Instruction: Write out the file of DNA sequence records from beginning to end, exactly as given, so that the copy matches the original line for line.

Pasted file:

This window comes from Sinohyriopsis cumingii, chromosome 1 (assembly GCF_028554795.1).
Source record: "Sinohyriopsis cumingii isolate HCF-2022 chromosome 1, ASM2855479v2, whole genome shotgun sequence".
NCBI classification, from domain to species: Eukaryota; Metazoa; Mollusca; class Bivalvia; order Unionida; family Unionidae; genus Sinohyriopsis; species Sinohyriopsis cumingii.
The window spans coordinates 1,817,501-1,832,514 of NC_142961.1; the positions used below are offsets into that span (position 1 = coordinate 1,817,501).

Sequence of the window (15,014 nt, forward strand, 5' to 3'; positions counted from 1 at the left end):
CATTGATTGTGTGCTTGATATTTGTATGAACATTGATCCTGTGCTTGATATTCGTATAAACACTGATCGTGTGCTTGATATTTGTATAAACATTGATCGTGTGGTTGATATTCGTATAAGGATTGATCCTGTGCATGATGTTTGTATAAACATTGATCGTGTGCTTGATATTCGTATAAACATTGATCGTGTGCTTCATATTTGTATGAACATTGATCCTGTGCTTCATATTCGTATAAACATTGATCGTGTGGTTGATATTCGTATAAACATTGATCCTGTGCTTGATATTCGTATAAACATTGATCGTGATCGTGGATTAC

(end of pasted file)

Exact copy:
This window comes from Sinohyriopsis cumingii, chromosome 1 (assembly GCF_028554795.1).
Source record: "Sinohyriopsis cumingii isolate HCF-2022 chromosome 1, ASM2855479v2, whole genome shotgun sequence".
NCBI classification, from domain to species: Eukaryota; Metazoa; Mollusca; class Bivalvia; order Unionida; family Unionidae; genus Sinohyriopsis; species Sinohyriopsis cumingii.
The window spans coordinates 1,817,501-1,832,514 of NC_142961.1; the positions used below are offsets into that span (position 1 = coordinate 1,817,501).

Sequence of the window (15,014 nt, forward strand, 5' to 3'; positions counted from 1 at the left end):
CATTGATTGTGTGCTTGATATTTGTATGAACATTGATCCTGTGCTTGATATTCGTATAAACACTGATCGTGTGCTTGATATTTGTATAAACATTGATCGTGTGGTTGATATTCGTATAAGGATTGATCCTGTGCATGATGTTTGTATAAACATTGATCGTGTGCTTGATATTCGTATAAACATTGATCGTGTGCTTCATATTTGTATGAACATTGATCCTGTGCTTCATATTCGTATAAACATTGATCGTGTGGTTGATATTCGTATAAACATTGATCCTGTGCTTGATATTCGTATAAACATTGATCGTGATCGTGGATTAC